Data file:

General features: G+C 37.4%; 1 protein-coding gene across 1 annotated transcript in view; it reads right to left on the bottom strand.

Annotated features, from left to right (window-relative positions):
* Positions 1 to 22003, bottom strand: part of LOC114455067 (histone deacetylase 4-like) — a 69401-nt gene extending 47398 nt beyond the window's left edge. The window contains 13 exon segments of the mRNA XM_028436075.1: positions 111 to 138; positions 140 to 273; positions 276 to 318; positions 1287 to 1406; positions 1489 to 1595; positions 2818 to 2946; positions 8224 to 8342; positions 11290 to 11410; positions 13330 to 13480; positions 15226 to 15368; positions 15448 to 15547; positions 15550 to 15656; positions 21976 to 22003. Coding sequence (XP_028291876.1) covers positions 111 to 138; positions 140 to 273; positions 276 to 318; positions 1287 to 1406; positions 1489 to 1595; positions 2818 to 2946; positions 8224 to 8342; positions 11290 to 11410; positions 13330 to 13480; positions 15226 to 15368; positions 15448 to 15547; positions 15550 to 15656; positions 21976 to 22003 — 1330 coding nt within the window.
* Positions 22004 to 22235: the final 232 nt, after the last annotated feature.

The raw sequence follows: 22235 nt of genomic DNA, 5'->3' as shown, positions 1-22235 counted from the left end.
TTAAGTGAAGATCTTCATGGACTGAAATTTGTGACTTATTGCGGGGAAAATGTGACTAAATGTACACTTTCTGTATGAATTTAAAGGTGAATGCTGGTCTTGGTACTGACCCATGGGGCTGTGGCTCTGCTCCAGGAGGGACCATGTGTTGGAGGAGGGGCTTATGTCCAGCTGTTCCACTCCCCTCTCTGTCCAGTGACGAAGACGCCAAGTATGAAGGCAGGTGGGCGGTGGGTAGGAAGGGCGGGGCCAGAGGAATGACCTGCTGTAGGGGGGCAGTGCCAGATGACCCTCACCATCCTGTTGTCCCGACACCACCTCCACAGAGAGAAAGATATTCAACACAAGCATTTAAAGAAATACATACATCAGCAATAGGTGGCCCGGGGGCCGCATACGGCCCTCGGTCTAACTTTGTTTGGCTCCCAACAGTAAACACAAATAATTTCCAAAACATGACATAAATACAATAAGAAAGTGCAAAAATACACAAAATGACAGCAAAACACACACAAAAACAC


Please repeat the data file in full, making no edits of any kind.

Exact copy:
General features: G+C 37.4%; 1 protein-coding gene across 1 annotated transcript in view; it reads right to left on the bottom strand.

Annotated features, from left to right (window-relative positions):
* Positions 1 to 22003, bottom strand: part of LOC114455067 (histone deacetylase 4-like) — a 69401-nt gene extending 47398 nt beyond the window's left edge. The window contains 13 exon segments of the mRNA XM_028436075.1: positions 111 to 138; positions 140 to 273; positions 276 to 318; positions 1287 to 1406; positions 1489 to 1595; positions 2818 to 2946; positions 8224 to 8342; positions 11290 to 11410; positions 13330 to 13480; positions 15226 to 15368; positions 15448 to 15547; positions 15550 to 15656; positions 21976 to 22003. Coding sequence (XP_028291876.1) covers positions 111 to 138; positions 140 to 273; positions 276 to 318; positions 1287 to 1406; positions 1489 to 1595; positions 2818 to 2946; positions 8224 to 8342; positions 11290 to 11410; positions 13330 to 13480; positions 15226 to 15368; positions 15448 to 15547; positions 15550 to 15656; positions 21976 to 22003 — 1330 coding nt within the window.
* Positions 22004 to 22235: the final 232 nt, after the last annotated feature.

The raw sequence follows: 22235 nt of genomic DNA, 5'->3' as shown, positions 1-22235 counted from the left end.
TTAAGTGAAGATCTTCATGGACTGAAATTTGTGACTTATTGCGGGGAAAATGTGACTAAATGTACACTTTCTGTATGAATTTAAAGGTGAATGCTGGTCTTGGTACTGACCCATGGGGCTGTGGCTCTGCTCCAGGAGGGACCATGTGTTGGAGGAGGGGCTTATGTCCAGCTGTTCCACTCCCCTCTCTGTCCAGTGACGAAGACGCCAAGTATGAAGGCAGGTGGGCGGTGGGTAGGAAGGGCGGGGCCAGAGGAATGACCTGCTGTAGGGGGGCAGTGCCAGATGACCCTCACCATCCTGTTGTCCCGACACCACCTCCACAGAGAGAAAGATATTCAACACAAGCATTTAAAGAAATACATACATCAGCAATAGGTGGCCCGGGGGCCGCATACGGCCCTCGGTCTAACTTTGTTTGGCTCCCAACAGTAAACACAAATAATTTCCAAAACATGACATAAATACAATAAGAAAGTGCAAAAATACACAAAATGACAGCAAAACACACACAAAAACAC